APLawrence.com -  Resources for Unix and Linux Systems, Bloggers and the self-employed

Finally solved FACTS crashing issue

I've been trying to solve a customer's bbx2 problem for two years. We've had all kinds of "experts", all kinds of advice, and all along I have felt it had to be the application or bbx rather than the OS or any equipment problems.

What was happening was that the application (FACTS) would randomly "blow up" - it would turn on transparent print on the terminals (actually terminal emulators) and lock up solid, sending anything on the screen to the users printer if they had one and just locking up otherwise. This was variously blamed on the file system, the terminal emulator, OS tuning and more, but nothing fixed it.

It shouldn't have taken this long to discover the root of the problem, because it simply was lack of terminal definitions in the config.bbx file. That file has "alias" entries that look like this:

alias TF /dev/ttyi1b term
alias TG /dev/ttyi1c term
alias TH /dev/ttyi1d term
alias TI /dev/ttyi1e term
alias TJ /dev/ttyi1j term
alias TK /dev/ttyi1g term
alias TL /dev/ttyp4 term
alias TM /dev/ttyp6 term
alias TN /dev/ttyp2 term
alias TO /dev/ttyp3 term
alias TP /dev/ttyp0 term
alias TQ /dev/ttyi1m term
alias TR /dev/ttyi1n term

Interestingly, you see "ttyi" entries in there, but two years ago we switched them to a complete network setup, so now all users are on pseudo tty's - ttyp1, ttyp2 etc. Unfortunately, at the same time we had also upgraded hardware and the OS, so this important detail got forgotten. The problem came when they had enough people logged in that the ttyp assigned wasn't defined by an alias. The clues to that were there all along, and it is amazing I kept missing it, but the fix at least was simple: change the unneeded ttyi entries to define more ttyp devices. The crashing was random because it depended on how many people tried to login - a number that was usually low enough to be satisfied by the existing configuration.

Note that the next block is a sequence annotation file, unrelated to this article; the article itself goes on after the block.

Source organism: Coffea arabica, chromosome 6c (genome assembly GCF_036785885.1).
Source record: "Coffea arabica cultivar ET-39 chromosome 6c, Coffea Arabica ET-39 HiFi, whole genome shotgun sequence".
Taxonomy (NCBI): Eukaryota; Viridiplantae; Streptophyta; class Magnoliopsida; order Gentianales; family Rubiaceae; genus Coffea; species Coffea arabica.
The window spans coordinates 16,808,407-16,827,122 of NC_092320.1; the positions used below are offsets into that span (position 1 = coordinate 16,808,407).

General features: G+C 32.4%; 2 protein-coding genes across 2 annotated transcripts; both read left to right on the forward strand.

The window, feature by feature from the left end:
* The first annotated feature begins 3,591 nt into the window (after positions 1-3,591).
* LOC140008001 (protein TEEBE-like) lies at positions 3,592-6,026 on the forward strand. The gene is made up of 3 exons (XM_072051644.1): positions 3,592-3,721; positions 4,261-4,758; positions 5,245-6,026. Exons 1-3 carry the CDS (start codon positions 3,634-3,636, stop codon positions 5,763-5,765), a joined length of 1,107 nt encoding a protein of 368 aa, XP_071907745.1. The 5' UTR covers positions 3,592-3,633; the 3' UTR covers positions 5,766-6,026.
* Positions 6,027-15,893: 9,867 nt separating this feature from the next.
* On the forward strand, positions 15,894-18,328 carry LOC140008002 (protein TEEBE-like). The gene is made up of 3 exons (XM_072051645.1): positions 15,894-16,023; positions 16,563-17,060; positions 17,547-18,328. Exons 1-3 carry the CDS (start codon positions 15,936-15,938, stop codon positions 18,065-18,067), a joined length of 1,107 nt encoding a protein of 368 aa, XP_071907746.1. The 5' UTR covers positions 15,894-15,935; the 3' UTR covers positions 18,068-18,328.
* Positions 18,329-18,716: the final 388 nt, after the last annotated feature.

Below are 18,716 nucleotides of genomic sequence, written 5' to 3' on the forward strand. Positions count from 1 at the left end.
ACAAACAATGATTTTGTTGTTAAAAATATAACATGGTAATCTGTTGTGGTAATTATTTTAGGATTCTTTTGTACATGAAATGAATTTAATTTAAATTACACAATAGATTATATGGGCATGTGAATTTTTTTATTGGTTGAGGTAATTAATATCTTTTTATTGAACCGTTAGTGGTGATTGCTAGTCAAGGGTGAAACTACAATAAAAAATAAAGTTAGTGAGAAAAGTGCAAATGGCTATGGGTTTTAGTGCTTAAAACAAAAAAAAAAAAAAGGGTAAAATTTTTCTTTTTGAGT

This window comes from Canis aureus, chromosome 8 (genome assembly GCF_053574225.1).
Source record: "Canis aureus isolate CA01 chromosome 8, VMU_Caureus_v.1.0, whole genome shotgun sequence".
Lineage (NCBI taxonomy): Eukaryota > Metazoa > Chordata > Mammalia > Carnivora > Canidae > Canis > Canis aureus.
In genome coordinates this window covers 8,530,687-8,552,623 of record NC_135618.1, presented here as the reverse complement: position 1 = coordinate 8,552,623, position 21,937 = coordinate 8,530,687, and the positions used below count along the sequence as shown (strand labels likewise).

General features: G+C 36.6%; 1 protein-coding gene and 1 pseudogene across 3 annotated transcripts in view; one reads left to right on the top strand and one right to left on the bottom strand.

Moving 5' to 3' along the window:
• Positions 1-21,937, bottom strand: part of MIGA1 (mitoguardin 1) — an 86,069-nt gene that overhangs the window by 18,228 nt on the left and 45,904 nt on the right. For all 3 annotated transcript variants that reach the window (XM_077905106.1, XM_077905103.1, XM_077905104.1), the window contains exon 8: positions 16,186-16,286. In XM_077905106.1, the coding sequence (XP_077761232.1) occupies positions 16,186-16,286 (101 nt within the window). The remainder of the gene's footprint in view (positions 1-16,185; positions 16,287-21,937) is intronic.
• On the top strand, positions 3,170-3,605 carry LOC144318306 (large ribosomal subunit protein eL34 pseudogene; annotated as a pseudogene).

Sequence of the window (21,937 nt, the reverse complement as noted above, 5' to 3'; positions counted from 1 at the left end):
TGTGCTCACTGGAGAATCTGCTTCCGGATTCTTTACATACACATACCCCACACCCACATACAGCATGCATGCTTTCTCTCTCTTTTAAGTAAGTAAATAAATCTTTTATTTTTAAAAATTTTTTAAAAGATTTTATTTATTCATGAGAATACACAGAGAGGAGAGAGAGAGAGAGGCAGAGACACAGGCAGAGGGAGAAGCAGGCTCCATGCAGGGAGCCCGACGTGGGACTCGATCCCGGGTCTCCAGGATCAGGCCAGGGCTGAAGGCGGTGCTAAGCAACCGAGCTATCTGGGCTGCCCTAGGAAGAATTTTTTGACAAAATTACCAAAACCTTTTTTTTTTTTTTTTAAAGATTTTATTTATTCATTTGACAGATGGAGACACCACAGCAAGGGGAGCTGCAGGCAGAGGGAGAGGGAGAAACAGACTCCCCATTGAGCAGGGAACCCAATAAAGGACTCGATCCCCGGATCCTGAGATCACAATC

I had felt some time back that pseudo tty's were involved, so I had increased the number and made sure they were defined in /etc/ttytype, but had never looked at the config.bbx file (I don't know much about bbx and was relying on other people for that).

All fixed now. Great relief all around.

Got something to add? Send me email.

(OLDER)    <- More Stuff -> (NEWER)    (NEWEST)   

Printer Friendly Version

-> -> Finally solved FACTS crashing issue

Increase ad revenue 50-250% with Ezoic

More Articles by

Find me on Google+

© Tony Lawrence

---October 27, 2004

Out of curiosity, what does that program do?

- Bruce Garlock

---October 27, 2004

It's an accounting/inventory app.


The terminal config of BBx is one its major weaknesses (that and the development tools, which are surprisingly primitive).

BBx was one of several Business BASIC environments to be developed in the early 1980's to run on UNIX. Most of these were produced by ex-MAI Systems programmers, who modeled their creations after MAI's BB4 BASIC dialect. Over time, each digressed in various ways, but not enough to be totally alien to each other. In general, if one knows BB4 (or later versions BB86 and BB90) one can program in BBx, Thoroughbred, Providex or several others. Of all of them, I have long considered Thoroughbred's Dictionary IV package to be the overall best.


Kerio Samepage

Have you tried Searching this site?

Support Rates

This is a Unix/Linux resource website. It contains technical articles about Unix, Linux and general computing related subjects, opinion, news, help files, how-to's, tutorials and more.

Contact us

What do such machines really do? They increase the number of things we can do without thinking. Things we do without thinking — there's the real danger. (Frank Herbert)

This post tagged: